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Together for Impact: Sam Gyimah on his first ministerial visit to India commends UKRI-India research and innovation partnership

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News from: UK Research and Innovation

The UK Minister of State for Universities, Science, Research and Innovation, Sam Gyimah MP, led a senior delegation on his first ministerial visit to India, from 25-27 July, visiting New Delhi and Chennai. He announced new joint projects on cutting edge technology for Civil Nuclear Energy, and commended new partnerships in food, biotech and health demonstrating that India and the UK are a joint force for global good.

2018 is a year of great significance for UK-India research and innovation collaboration, marking the creation of UK Research and Innovation (UKRI), and completion of a decade of partnership facilitated by a representative office for UK research and innovation. Minister Sam Gyimah launched the report ‘Together for Impact: A decade of UK-India partnership in research and innovation’commissioned by UKRI India, and commended the high-quality, high-impact research and innovation partnership that has grown been the between the two nations, since a dedicated India office was opened 10 years ago.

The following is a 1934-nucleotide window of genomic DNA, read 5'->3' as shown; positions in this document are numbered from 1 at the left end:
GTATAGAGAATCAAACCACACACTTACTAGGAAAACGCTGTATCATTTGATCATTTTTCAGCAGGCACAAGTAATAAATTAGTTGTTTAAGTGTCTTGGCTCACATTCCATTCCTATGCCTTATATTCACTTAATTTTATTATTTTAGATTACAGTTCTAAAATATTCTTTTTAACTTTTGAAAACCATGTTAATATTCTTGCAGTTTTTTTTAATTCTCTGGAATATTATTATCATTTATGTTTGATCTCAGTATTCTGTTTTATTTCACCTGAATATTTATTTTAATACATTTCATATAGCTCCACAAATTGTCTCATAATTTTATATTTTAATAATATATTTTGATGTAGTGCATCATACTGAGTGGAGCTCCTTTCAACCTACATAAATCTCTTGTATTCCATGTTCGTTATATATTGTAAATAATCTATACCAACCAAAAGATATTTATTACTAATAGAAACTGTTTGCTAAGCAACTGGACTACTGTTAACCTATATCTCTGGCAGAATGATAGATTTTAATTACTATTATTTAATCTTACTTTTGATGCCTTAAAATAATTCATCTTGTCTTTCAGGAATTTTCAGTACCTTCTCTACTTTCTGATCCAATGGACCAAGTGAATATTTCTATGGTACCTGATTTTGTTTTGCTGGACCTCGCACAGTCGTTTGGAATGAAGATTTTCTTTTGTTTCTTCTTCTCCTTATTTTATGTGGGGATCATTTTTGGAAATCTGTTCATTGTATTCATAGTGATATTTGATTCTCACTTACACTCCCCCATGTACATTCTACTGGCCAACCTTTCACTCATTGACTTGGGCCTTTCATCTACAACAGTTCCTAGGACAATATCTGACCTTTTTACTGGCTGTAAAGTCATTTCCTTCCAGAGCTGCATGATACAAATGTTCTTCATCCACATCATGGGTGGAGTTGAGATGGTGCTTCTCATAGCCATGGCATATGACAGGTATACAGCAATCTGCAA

Findings in the report and the testimonials in the video highlight the inspiring partnership between the UK and India in research and innovation, helping both societies prosper, and bringing benefits beyond the UK and India

Together for Impact report: A decade of UK-India partnership.  UK Research and Innovation: Together for impact - A decade of UK-India partnership (PDF)

Video

Ministers Sam Gyimah and Dr Harsh Vardhan, Indian Minister for Science and Technology, and Earth Sciences, Environment, Forest and Climate Change, co-chaired the biennial UK-India Science and Innovation Council meeting on 26 July in New Delhi, and commended the remarkable UK-India research and innovation partnership across disciplines that addresses societal challenges that transcend national boundaries.

Both the Ministers look forward to the next era of this partnership, with the UK and India demonstrating responsible global leadership to develop the most exciting ideas to meet our unprecedented societal challenges through research and innovation.

Professor Mark Thomson, Executive Chair Science and Technology Facilities Council, Daniel Shah, Director UK Research and Innovation India and Dr Tim Willis, Director International, Biotechnology and Biological Sciences Research Council, represented UKRI at the Science and Innovation Council meeting.

Both the Science Ministers announced new joint UKRI-India programmes, partnerships and projects, as part of the growing UKRI-India portfolio, led by the UKRI India office. These include:

  • Four new joint research projects worth £4.8 million under the 4th Phase Civil Nuclear Energy Programme led by UKRI’s Engineering and Physical Sciences Research Council (EPSRC) and India’s Department of Atomic Energy (DAE)
  • The Memorandum of Understanding between UKRI’s Natural Environment Research Council (NERC) and India’s Ministry of Earth Sciences (MoES)renewed
  • The Memorandum of Understanding between UKRI’s Arts and Humanities Research Council (AHRC) and Indian Council of Historical Research (ICHR)renewed